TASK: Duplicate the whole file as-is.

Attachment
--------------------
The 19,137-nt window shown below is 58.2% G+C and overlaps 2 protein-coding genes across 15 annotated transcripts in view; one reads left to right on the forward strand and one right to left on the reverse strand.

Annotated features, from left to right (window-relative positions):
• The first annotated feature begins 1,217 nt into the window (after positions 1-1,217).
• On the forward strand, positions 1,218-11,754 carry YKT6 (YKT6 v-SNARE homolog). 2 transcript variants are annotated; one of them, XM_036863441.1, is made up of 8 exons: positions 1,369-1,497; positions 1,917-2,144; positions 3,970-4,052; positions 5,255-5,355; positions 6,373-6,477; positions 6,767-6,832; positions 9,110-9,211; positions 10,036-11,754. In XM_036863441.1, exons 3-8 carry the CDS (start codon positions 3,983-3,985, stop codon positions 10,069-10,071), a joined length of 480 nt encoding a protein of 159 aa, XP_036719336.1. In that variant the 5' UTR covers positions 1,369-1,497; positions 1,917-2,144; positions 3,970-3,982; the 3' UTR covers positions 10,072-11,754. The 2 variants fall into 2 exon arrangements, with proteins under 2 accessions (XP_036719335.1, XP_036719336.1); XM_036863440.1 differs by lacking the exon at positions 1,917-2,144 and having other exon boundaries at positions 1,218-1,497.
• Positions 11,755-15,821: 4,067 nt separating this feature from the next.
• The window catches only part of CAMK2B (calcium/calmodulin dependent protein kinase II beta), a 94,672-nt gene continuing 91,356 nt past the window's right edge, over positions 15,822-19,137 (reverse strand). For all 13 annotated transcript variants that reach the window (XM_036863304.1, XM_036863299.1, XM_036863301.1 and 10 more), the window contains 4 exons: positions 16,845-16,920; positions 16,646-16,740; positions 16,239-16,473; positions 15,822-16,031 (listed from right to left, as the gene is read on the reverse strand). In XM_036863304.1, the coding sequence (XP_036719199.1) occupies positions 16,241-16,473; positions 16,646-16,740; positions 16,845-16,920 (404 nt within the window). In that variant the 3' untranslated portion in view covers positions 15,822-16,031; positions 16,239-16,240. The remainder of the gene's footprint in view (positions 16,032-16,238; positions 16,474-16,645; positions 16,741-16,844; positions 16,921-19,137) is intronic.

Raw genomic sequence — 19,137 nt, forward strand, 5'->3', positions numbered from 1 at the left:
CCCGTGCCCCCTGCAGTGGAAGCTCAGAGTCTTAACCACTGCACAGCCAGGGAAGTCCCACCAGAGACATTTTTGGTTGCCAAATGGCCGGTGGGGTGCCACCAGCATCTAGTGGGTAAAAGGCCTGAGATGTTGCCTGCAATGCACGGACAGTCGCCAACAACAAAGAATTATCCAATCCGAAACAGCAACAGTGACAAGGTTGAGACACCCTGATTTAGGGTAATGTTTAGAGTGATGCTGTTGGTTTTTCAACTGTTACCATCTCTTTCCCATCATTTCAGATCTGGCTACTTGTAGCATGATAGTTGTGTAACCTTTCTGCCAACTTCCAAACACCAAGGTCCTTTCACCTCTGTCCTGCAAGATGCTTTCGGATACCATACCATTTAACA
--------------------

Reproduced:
The 19,137-nt window shown below is 58.2% G+C and overlaps 2 protein-coding genes across 15 annotated transcripts in view; one reads left to right on the forward strand and one right to left on the reverse strand.

Annotated features, from left to right (window-relative positions):
• The first annotated feature begins 1,217 nt into the window (after positions 1-1,217).
• On the forward strand, positions 1,218-11,754 carry YKT6 (YKT6 v-SNARE homolog). 2 transcript variants are annotated; one of them, XM_036863441.1, is made up of 8 exons: positions 1,369-1,497; positions 1,917-2,144; positions 3,970-4,052; positions 5,255-5,355; positions 6,373-6,477; positions 6,767-6,832; positions 9,110-9,211; positions 10,036-11,754. In XM_036863441.1, exons 3-8 carry the CDS (start codon positions 3,983-3,985, stop codon positions 10,069-10,071), a joined length of 480 nt encoding a protein of 159 aa, XP_036719336.1. In that variant the 5' UTR covers positions 1,369-1,497; positions 1,917-2,144; positions 3,970-3,982; the 3' UTR covers positions 10,072-11,754. The 2 variants fall into 2 exon arrangements, with proteins under 2 accessions (XP_036719335.1, XP_036719336.1); XM_036863440.1 differs by lacking the exon at positions 1,917-2,144 and having other exon boundaries at positions 1,218-1,497.
• Positions 11,755-15,821: 4,067 nt separating this feature from the next.
• The window catches only part of CAMK2B (calcium/calmodulin dependent protein kinase II beta), a 94,672-nt gene continuing 91,356 nt past the window's right edge, over positions 15,822-19,137 (reverse strand). For all 13 annotated transcript variants that reach the window (XM_036863304.1, XM_036863299.1, XM_036863301.1 and 10 more), the window contains 4 exons: positions 16,845-16,920; positions 16,646-16,740; positions 16,239-16,473; positions 15,822-16,031 (listed from right to left, as the gene is read on the reverse strand). In XM_036863304.1, the coding sequence (XP_036719199.1) occupies positions 16,241-16,473; positions 16,646-16,740; positions 16,845-16,920 (404 nt within the window). In that variant the 3' untranslated portion in view covers positions 15,822-16,031; positions 16,239-16,240. The remainder of the gene's footprint in view (positions 16,032-16,238; positions 16,474-16,645; positions 16,741-16,844; positions 16,921-19,137) is intronic.

Raw genomic sequence — 19,137 nt, forward strand, 5'->3', positions numbered from 1 at the left:
CCCGTGCCCCCTGCAGTGGAAGCTCAGAGTCTTAACCACTGCACAGCCAGGGAAGTCCCACCAGAGACATTTTTGGTTGCCAAATGGCCGGTGGGGTGCCACCAGCATCTAGTGGGTAAAAGGCCTGAGATGTTGCCTGCAATGCACGGACAGTCGCCAACAACAAAGAATTATCCAATCCGAAACAGCAACAGTGACAAGGTTGAGACACCCTGATTTAGGGTAATGTTTAGAGTGATGCTGTTGGTTTTTCAACTGTTACCATCTCTTTCCCATCATTTCAGATCTGGCTACTTGTAGCATGATAGTTGTGTAACCTTTCTGCCAACTTCCAAACACCAAGGTCCTTTCACCTCTGTCCTGCAAGATGCTTTCGGATACCATACCATTTAACA